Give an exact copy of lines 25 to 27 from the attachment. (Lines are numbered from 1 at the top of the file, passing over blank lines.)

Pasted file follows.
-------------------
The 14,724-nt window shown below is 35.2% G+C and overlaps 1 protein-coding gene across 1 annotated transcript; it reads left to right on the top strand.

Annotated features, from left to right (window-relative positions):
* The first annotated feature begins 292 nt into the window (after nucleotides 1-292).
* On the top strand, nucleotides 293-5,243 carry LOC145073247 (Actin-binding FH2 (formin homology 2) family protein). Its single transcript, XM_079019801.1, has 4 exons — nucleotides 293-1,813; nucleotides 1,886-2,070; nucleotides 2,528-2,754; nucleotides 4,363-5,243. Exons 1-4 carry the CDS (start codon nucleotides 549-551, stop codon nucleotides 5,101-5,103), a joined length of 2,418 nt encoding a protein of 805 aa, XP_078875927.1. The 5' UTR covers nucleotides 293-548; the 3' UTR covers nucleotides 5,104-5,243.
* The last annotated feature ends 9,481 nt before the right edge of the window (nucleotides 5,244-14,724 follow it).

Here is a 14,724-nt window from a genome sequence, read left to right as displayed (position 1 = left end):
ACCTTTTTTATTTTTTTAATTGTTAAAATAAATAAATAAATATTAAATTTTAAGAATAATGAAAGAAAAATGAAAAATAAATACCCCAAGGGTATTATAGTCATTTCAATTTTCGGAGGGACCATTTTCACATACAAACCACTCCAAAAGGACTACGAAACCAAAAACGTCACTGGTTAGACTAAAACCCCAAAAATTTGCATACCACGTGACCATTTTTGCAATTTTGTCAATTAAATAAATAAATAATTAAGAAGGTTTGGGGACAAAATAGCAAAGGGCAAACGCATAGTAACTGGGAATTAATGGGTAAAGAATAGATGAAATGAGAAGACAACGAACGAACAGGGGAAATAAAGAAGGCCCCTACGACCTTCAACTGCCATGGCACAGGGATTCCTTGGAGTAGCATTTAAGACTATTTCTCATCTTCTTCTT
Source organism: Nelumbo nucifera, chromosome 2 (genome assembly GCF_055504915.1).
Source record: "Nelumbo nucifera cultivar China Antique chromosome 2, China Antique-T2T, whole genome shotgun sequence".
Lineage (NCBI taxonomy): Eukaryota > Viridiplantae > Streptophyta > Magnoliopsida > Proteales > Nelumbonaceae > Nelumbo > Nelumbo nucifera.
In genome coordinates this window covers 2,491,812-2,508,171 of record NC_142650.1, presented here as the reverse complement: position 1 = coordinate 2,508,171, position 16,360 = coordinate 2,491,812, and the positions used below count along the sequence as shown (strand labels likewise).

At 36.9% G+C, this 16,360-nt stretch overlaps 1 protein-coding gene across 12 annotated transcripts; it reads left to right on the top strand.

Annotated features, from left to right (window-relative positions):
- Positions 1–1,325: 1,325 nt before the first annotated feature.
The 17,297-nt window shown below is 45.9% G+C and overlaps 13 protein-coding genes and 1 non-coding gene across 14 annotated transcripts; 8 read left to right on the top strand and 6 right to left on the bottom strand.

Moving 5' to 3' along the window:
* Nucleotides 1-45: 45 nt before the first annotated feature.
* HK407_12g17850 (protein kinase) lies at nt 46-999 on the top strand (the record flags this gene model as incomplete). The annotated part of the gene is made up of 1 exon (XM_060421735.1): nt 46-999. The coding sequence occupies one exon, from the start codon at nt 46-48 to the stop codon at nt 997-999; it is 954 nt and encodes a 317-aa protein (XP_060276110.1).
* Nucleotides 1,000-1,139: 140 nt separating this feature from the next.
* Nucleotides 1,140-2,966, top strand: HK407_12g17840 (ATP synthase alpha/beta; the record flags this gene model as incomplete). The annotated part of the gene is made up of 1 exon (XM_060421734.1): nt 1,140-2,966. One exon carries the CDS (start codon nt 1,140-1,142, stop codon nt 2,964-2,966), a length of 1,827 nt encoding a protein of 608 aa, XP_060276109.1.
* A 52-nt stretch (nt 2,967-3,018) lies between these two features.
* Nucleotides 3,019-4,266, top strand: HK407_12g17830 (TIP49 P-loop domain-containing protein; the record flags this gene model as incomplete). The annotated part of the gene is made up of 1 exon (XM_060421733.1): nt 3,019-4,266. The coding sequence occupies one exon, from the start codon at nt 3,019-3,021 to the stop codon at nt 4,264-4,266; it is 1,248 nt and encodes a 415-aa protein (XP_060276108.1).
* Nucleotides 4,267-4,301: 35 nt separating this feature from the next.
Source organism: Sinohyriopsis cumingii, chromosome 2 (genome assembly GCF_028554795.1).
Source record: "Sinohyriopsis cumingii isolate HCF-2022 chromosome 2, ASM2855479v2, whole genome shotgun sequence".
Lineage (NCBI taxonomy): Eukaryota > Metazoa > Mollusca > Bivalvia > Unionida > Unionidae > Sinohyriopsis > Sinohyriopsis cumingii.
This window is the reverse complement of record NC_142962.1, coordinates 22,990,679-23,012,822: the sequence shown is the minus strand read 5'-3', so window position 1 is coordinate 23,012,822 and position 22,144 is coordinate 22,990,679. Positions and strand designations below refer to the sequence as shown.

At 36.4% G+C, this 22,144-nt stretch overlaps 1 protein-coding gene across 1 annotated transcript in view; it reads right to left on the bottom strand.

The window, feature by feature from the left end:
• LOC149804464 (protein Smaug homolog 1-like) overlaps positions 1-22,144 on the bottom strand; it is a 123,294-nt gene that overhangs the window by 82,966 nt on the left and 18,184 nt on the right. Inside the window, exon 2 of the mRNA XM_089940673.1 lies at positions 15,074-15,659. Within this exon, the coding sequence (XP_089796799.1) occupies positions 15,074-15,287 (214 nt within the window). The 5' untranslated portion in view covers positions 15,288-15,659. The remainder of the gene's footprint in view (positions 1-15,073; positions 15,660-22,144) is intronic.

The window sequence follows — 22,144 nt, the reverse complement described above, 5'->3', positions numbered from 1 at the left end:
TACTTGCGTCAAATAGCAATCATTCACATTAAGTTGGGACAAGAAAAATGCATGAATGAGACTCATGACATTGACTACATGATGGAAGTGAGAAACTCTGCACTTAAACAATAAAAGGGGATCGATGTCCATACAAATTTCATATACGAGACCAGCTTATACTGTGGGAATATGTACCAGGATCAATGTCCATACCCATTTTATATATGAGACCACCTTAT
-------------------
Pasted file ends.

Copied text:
Source record: "Sinohyriopsis cumingii isolate HCF-2022 chromosome 2, ASM2855479v2, whole genome shotgun sequence".
Lineage (NCBI taxonomy): Eukaryota > Metazoa > Mollusca > Bivalvia > Unionida > Unionidae > Sinohyriopsis > Sinohyriopsis cumingii.
This window is the reverse complement of record NC_142962.1, coordinates 22,990,679-23,012,822: the sequence shown is the minus strand read 5'-3', so window position 1 is coordinate 23,012,822 and position 22,144 is coordinate 22,990,679. Positions and strand designations below refer to the sequence as shown.